Hauge enjoys a moment between races at the 2010 World Masters Championships.
skier. I didn’t have to wait long.)
“I started back into alpine ski racing in 1986,” said Hauge. “I must
have been about 67 or so.” He had moved from Toronto to Mid-
land, Ontario, back in the 1970s, where he now lives with his son.
With Blue Mountain ski area right next door in Collingwood, Hauge
was itching to try something different. Hauge retired his skinny skis
and took up alpine skiing, or more specifically, alpine ski racing.
“I was a pretty good skier, and with all my time on cross coun-
try skis, I had pretty good balance and was in good shape,” said
Hauge. “I started right off with the racing program at Blue Mountain
and then I began entering all the local races.”
Within three years at the age of 70, Hauge captured the first of
his 34 gold medals at the Canadian Masters Championships and
earned his first World Championships podium with another 41
medals to follow over the next 20 years.
Wendy Fursey, a masters teammate of Hauge’s at Blue Mountain,
attributes his meteoric rise through the ranks of masters racing to
pure determination. “He is a great athlete and in terrific shape, but
it’s his determination that sets him apart,” said Fursey. “He’s also
very humble and positive. I can’t remember him ever saying a bad
thing about anyone. He always has a twinkle in his eye, he never
complains and everyone has an enormous amount of respect for
him. At the races we gather around the course, just to see him
race. It’s inspiring.”
Hauge shows no inclination of slowing down any time soon. As
Fursey said, “He’s like the Energizer Bunny, he just keeps on go-
ing.” Hauge still puts in two training days each week, skis when-
ever he can and lives an active live that would be the envy of most
men half his age. He races almost every weekend and eagerly
looks forward to peaking for the “big events,” such as the National
and World Championships.
There have been interruptions and injuries, however, such as
when he fell off the roof and broke his back when he was 85. “I
was up doing some caulking and must have lost my balance,” said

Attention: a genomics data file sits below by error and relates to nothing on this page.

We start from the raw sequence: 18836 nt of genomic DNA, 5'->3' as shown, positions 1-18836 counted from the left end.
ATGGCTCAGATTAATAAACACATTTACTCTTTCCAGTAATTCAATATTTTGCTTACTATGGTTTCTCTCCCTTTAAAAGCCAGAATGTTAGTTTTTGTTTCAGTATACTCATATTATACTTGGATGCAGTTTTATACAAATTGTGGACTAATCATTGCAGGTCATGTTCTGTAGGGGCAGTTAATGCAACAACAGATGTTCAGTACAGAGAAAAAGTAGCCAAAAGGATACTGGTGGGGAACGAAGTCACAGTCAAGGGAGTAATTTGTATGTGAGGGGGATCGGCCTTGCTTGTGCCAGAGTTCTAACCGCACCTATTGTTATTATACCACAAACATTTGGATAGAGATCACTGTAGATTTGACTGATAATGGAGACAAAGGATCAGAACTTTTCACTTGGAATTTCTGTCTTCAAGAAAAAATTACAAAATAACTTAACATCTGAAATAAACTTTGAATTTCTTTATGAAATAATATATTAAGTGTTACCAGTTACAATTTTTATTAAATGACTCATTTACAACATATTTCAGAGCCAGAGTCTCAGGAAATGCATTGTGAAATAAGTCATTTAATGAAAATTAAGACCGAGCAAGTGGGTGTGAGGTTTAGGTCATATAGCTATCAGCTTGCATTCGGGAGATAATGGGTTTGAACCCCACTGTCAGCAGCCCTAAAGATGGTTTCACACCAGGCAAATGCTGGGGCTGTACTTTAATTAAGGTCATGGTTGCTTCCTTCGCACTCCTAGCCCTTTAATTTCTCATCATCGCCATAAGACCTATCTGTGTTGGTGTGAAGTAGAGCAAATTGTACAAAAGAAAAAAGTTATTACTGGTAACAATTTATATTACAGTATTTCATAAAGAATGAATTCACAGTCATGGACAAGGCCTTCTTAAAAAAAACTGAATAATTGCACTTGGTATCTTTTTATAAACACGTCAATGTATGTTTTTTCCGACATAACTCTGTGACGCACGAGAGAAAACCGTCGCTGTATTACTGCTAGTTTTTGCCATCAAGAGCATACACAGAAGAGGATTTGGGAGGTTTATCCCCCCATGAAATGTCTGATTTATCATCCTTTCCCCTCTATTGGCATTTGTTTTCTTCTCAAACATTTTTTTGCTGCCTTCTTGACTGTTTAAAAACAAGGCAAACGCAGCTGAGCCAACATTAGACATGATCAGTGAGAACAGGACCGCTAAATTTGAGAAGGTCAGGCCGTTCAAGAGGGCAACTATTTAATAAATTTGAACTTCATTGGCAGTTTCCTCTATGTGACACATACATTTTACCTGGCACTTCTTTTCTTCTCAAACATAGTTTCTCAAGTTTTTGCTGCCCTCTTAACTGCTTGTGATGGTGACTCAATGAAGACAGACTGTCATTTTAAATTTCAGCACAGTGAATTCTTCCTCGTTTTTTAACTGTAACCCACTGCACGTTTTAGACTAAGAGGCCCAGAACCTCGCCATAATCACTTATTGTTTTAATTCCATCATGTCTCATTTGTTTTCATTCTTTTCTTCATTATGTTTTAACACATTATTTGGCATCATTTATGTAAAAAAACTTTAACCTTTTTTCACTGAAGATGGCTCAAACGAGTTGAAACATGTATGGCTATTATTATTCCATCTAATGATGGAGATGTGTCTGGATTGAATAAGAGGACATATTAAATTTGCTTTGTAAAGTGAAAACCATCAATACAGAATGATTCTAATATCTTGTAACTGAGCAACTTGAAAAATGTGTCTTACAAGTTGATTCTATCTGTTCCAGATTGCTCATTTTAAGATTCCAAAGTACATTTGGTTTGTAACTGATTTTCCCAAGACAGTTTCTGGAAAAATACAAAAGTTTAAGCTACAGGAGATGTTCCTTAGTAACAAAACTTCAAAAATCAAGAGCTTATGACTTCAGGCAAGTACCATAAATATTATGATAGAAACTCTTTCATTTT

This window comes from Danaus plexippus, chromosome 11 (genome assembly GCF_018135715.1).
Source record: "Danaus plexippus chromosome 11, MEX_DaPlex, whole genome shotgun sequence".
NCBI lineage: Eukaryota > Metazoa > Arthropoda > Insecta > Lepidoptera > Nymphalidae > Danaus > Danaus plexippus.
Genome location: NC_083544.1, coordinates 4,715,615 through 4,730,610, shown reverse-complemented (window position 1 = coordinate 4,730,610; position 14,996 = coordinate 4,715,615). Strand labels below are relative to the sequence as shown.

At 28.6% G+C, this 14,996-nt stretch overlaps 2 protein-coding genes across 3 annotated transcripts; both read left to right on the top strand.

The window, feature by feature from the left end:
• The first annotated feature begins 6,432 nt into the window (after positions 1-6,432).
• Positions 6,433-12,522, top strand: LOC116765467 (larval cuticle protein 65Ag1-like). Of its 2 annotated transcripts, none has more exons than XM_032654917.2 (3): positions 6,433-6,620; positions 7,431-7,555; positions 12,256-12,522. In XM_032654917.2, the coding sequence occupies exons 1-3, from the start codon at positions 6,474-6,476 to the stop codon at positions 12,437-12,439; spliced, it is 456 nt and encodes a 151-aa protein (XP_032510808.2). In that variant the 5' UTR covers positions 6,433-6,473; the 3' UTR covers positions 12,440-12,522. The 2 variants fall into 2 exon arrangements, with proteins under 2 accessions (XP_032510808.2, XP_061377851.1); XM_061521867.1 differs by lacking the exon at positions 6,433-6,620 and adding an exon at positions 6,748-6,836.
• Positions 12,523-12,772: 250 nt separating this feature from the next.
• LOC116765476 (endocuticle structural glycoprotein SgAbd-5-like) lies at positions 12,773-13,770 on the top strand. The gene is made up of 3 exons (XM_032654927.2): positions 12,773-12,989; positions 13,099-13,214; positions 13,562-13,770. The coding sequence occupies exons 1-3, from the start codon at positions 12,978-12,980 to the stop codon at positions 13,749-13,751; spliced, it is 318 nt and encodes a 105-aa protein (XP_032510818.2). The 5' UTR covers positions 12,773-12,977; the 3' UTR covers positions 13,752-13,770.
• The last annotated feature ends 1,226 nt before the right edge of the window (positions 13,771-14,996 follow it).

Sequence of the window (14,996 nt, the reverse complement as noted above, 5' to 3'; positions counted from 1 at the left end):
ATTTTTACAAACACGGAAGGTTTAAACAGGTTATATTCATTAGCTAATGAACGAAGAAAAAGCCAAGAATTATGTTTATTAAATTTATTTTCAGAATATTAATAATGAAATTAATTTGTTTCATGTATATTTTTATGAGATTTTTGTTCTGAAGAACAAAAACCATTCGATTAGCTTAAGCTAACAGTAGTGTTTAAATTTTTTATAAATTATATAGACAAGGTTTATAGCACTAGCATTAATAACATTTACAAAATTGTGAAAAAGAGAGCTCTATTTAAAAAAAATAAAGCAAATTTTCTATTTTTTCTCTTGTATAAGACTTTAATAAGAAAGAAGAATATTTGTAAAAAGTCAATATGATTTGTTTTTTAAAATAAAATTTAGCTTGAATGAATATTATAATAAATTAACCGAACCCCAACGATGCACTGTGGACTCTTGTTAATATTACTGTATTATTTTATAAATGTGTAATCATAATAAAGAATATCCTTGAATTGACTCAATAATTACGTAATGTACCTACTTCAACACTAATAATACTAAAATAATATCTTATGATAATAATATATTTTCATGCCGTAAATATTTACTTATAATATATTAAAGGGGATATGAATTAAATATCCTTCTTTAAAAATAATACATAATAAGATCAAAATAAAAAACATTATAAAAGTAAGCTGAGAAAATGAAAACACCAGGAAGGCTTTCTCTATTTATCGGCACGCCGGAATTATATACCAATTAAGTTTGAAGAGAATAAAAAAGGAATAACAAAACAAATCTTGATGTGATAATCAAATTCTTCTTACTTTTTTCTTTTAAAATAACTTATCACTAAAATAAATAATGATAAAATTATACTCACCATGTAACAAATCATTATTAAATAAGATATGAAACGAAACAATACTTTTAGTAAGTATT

Hauge. “But it wasn’t too bad. I only missed one season.”
To have to pull out of this year’s World Championships was dis-
appointing. “Yes, I have a bit of a knee injury,” explained Hauge.
“You know, when you get older, you start to lose some cartilage.”
But Hauge will find some consolation with his trip to Vermont for
the Eastern Championships (March 11 to 14). “I like racing all four
events,” said Hauge. “Super G is great fun, but I think I like slalom
the best. I’m still pretty quick.”
Despite his advancing years, Hauge still manages to suppress the
fear factor. “No, I don’t worry about getting hurt,” said Hauge. “It’s
all part of life.” As for a life that has already surpassed all but one
of his competitors, Hauge said: “I haven’t done anything special,
other than be careful about what I eat and staying away from the
junk food. I’ve just been active my whole life with skiing, hunting,
camping and being outdoors. Why slow down now?”
Canadian ski racing legend Nancy Greene Raine gave tribute to
Hauge on his 90th birthday before the Senate of British Columbia.
She said, “This quiet and determined man is a shining example of
the sport-for-life model.”
Snapshots of a life in the fast lane. Top: Hauge displays his second-place trophy from the 2007 World Masters Championships. Bottom:
The two oldest ski racers in the world, Hauge (left) and Ernst Berger,
share the podium at the 2010 World Masters Games in Slovenia.